London / New York: Ernest Nister / E.P. Dutton, 1890. Item #04784
A Stunning Surviving Copy
In Full Working Order
[TRANSFORMATION BOOK] [WEATHERLY, Fred E.]. [FOSTER, William, illustrator]. Touch and Go. A Book of Transformation Pictures. With Verses by Fred. E. Weatherly. London: Ernest Nister / New York: E.P. Dutton & Co., [n.d, ca. 1890].
Small folio (12 3/8 x 9 7/8 inches; 315 x 251 mm.). [iv], 16 pp. with eight chromolithographed transformation pictures. Black and white illustrations throughout. Printed in Bavaria.
Publishers quarter red cloth over color glazed pictorial boards, pale green floral design endpapers. Minimal rubbing to the corners, inner hinges expertly strengthened. A wonderful and near fine example with each of the original movable 'transformation' plates in perfect working order.
Children’s poems by F.E. Weatherly and dissolving transformation pictures which change when the tab is pulled. The poems include: “Santa Claus Nister,” “The Case of the Castle,” “The Explanation,” “The Coming of Santa Claus,” “Fine Feathers,” “Little Mother,” “Darby and Joan,” “The Mermaid’s Advice,” “Dolly’s Complaint,” and “L’Envoi.”
Ernest Nister was a printer and publisher based in Nuremberg, Germany. He established a London office in 1888 under the direction of the writer Robert Ellice Mack and, specializing in childrens literature, soon issued pop-up, moveable, and panorama books, as well as standard childrens fare, operating until c. 1917.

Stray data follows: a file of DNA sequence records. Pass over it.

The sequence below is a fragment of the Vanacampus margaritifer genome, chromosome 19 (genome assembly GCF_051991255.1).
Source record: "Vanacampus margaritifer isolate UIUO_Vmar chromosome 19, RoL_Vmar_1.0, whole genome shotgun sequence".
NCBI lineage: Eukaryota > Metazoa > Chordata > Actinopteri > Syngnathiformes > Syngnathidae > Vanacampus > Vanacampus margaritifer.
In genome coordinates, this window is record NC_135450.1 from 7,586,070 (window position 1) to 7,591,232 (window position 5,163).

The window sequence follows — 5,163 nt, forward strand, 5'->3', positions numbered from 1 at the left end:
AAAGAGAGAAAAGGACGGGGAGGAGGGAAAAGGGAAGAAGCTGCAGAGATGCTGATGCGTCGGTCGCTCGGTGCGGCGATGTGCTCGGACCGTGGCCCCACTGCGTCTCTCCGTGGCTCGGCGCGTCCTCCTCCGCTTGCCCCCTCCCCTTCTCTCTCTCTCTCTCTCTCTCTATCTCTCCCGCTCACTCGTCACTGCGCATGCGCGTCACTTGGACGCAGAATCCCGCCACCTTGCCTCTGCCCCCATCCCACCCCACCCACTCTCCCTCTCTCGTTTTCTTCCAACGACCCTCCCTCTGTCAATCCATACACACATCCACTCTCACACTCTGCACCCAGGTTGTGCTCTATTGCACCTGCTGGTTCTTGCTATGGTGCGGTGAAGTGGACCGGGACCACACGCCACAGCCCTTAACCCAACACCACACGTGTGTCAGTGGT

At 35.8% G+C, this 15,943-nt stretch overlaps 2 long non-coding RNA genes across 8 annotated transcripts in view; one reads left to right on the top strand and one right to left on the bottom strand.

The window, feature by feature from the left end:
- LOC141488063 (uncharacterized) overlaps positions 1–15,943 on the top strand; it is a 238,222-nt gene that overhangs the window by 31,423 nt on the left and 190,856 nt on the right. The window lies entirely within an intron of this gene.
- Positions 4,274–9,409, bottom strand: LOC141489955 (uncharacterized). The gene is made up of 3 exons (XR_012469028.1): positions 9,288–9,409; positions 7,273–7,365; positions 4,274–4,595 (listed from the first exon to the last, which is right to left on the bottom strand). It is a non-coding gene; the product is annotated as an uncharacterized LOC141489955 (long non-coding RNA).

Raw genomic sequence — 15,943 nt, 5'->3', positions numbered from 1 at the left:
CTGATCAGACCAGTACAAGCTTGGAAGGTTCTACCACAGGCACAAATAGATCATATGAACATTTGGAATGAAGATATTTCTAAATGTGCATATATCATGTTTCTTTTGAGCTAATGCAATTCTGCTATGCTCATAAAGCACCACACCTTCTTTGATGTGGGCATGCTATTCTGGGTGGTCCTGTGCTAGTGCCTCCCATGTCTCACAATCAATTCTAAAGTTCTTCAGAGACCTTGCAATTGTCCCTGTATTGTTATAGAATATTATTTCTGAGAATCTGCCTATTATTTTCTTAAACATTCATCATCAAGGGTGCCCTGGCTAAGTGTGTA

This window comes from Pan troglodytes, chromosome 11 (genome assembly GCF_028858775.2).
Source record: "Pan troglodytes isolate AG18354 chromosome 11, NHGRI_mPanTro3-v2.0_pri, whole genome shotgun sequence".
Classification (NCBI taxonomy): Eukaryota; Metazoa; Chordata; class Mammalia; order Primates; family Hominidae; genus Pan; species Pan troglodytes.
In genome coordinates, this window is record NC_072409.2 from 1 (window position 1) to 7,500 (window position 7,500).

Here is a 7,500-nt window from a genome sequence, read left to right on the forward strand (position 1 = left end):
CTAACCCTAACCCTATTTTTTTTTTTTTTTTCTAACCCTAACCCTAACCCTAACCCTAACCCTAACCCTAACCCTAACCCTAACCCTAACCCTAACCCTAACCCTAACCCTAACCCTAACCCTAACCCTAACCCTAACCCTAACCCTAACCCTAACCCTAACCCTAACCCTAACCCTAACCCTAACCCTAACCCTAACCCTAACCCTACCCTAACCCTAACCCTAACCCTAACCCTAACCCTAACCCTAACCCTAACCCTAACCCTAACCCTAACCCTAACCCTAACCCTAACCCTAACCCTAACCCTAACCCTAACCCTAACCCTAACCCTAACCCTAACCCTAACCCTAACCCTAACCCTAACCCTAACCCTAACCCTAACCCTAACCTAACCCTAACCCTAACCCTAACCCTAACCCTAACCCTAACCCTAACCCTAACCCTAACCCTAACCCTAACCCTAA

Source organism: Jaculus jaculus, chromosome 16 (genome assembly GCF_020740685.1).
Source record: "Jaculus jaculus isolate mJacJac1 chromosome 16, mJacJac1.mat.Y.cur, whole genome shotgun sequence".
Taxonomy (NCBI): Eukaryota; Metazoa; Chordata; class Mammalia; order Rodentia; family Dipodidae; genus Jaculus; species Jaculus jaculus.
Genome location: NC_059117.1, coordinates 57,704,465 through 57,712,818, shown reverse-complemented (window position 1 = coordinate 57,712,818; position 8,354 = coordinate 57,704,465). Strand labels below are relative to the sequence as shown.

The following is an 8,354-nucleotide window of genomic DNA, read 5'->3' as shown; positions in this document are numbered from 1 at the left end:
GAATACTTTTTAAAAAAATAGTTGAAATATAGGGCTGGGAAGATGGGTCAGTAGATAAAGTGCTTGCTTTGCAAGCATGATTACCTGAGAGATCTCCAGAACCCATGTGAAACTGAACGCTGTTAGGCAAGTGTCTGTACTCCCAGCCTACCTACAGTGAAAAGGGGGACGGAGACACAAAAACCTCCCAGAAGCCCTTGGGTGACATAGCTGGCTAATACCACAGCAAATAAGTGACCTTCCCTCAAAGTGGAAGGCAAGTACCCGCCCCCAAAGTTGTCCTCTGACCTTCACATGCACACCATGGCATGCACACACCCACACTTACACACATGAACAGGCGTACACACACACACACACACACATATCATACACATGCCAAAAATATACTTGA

"Though primarily involved with his successful color-printing business, publisher and printer Ernest Nister (1842-1909) specialized in colored toy and movable picture books. Operating in both Nuremberg and London in the 1890s, this entrepreneur developed a distinctive style firmly lodged within nineteenth-century aesthetics. However, Nister's images outshine those of his contemporaries by epitomizing an exquisite, sentimental beauty. His artistic vision guides all the works regardless of pop-up mechanics and even of illustrator. In fact, we are uncertain to what extent Nister contributed his own illustrations to these books. In many cases, he imposed his own monogram on images in his imprint, dropping the artist's signature in the course of the production process.
"Nister used a wide range of movable techniques to intrigue children. The popular late nineteenth-century blind format of Changing Pictures, for example, capitalizes on a child's fascination with peek-a-boo. We are surprised to find Jack climbing the beanstalk behind Little Bo-Peep. Nister also animates his pages with simple slats, dimensional scenes, and remarkable pinwheel mechanics. With these basic paper tools, he creates fantastic transformations" (University of Virginia, Pop Goes the Page: Moavable and Mechanical Books from the Brenda Forman Collection).
"Another of the great makers of movable books was also a German - Ernest Nister, many of whose productions between 1891 to 1900 are regarded as among the most beautiful achievements of the entire genre… Ernest Nister's major contribution to the field was a large number of 'dissolving' picture books - developing further the earlier, rather rudimentary items produced by Dean - in which an illustration changed into a completely different scene at the pull of a tab. The effect was achieved through the pictures being printed on slats which slid over each other… One of Nister's busiest writers was a man named Frederic Edward Weatherly, (1848-1929), who, though he may not have been the most accomplished of poets, knew how to write verse that held the attention of children - a skill that he possibly developed reading to his own three children. Before turning to writing Weatherly had been a barrister, but he abandoned the law in favour of composing songs and verse, and during his life produced over thirty books for children." (Peter Haining. Movable Books - An Illustrated History, p.45).